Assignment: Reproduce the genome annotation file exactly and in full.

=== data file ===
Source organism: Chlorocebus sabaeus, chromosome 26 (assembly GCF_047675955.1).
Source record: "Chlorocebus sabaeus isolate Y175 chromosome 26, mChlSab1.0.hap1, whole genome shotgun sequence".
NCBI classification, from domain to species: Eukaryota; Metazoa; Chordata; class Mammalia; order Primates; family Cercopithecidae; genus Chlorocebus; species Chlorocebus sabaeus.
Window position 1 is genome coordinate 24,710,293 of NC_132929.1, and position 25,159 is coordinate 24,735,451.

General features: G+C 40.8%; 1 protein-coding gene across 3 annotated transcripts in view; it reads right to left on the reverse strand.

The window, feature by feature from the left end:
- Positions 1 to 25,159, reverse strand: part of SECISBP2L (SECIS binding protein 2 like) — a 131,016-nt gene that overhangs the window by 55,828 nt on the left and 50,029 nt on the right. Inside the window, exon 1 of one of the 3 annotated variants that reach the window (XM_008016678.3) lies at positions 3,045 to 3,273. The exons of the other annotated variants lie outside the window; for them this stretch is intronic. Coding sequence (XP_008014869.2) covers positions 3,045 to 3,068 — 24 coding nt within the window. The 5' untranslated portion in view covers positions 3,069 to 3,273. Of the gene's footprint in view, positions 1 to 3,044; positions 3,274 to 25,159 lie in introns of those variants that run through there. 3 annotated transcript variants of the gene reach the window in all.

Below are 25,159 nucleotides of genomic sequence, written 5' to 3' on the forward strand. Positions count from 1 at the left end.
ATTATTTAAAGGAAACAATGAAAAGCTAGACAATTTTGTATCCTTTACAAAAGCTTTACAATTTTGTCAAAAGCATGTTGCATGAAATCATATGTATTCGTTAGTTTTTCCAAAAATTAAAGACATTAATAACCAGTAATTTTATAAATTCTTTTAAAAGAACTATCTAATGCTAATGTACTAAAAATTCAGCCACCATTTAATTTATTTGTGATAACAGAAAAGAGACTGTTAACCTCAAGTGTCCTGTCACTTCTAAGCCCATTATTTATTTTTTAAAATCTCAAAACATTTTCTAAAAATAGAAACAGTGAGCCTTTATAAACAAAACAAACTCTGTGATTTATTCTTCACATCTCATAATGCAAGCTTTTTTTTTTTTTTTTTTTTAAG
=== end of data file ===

Source organism: Chlorocebus sabaeus, chromosome 26 (assembly GCF_047675955.1).
Source record: "Chlorocebus sabaeus isolate Y175 chromosome 26, mChlSab1.0.hap1, whole genome shotgun sequence".
NCBI classification, from domain to species: Eukaryota; Metazoa; Chordata; class Mammalia; order Primates; family Cercopithecidae; genus Chlorocebus; species Chlorocebus sabaeus.
Window position 1 is genome coordinate 24,710,293 of NC_132929.1, and position 25,159 is coordinate 24,735,451.

General features: G+C 40.8%; 1 protein-coding gene across 3 annotated transcripts in view; it reads right to left on the reverse strand.

The window, feature by feature from the left end:
- Positions 1 to 25,159, reverse strand: part of SECISBP2L (SECIS binding protein 2 like) — a 131,016-nt gene that overhangs the window by 55,828 nt on the left and 50,029 nt on the right. Inside the window, exon 1 of one of the 3 annotated variants that reach the window (XM_008016678.3) lies at positions 3,045 to 3,273. The exons of the other annotated variants lie outside the window; for them this stretch is intronic. Coding sequence (XP_008014869.2) covers positions 3,045 to 3,068 — 24 coding nt within the window. The 5' untranslated portion in view covers positions 3,069 to 3,273. Of the gene's footprint in view, positions 1 to 3,044; positions 3,274 to 25,159 lie in introns of those variants that run through there. 3 annotated transcript variants of the gene reach the window in all.

Below are 25,159 nucleotides of genomic sequence, written 5' to 3' on the forward strand. Positions count from 1 at the left end.
ATTATTTAAAGGAAACAATGAAAAGCTAGACAATTTTGTATCCTTTACAAAAGCTTTACAATTTTGTCAAAAGCATGTTGCATGAAATCATATGTATTCGTTAGTTTTTCCAAAAATTAAAGACATTAATAACCAGTAATTTTATAAATTCTTTTAAAAGAACTATCTAATGCTAATGTACTAAAAATTCAGCCACCATTTAATTTATTTGTGATAACAGAAAAGAGACTGTTAACCTCAAGTGTCCTGTCACTTCTAAGCCCATTATTTATTTTTTAAAATCTCAAAACATTTTCTAAAAATAGAAACAGTGAGCCTTTATAAACAAAACAAACTCTGTGATTTATTCTTCACATCTCATAATGCAAGCTTTTTTTTTTTTTTTTTTTTAAG